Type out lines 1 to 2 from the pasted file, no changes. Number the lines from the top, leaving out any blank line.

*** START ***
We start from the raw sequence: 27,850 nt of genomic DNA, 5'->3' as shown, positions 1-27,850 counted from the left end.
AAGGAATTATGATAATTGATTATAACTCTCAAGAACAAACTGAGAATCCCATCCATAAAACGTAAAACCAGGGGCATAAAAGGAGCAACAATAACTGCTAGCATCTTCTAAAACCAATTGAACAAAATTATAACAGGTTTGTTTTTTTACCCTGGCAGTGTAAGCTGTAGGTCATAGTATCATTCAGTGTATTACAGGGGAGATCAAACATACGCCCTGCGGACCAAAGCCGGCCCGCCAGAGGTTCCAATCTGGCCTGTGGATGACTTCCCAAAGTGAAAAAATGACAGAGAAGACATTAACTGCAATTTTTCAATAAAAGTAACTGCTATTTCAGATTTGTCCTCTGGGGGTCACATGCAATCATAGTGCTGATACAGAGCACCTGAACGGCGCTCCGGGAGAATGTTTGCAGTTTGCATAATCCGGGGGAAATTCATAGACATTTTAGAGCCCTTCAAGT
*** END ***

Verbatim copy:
We start from the raw sequence: 27,850 nt of genomic DNA, 5'->3' as shown, positions 1-27,850 counted from the left end.
AAGGAATTATGATAATTGATTATAACTCTCAAGAACAAACTGAGAATCCCATCCATAAAACGTAAAACCAGGGGCATAAAAGGAGCAACAATAACTGCTAGCATCTTCTAAAACCAATTGAACAAAATTATAACAGGTTTGTTTTTTTACCCTGGCAGTGTAAGCTGTAGGTCATAGTATCATTCAGTGTATTACAGGGGAGATCAAACATACGCCCTGCGGACCAAAGCCGGCCCGCCAGAGGTTCCAATCTGGCCTGTGGATGACTTCCCAAAGTGAAAAAATGACAGAGAAGACATTAACTGCAATTTTTCAATAAAAGTAACTGCTATTTCAGATTTGTCCTCTGGGGGTCACATGCAATCATAGTGCTGATACAGAGCACCTGAACGGCGCTCCGGGAGAATGTTTGCAGTTTGCATAATCCGGGGGAAATTCATAGACATTTTAGAGCCCTTCAAGT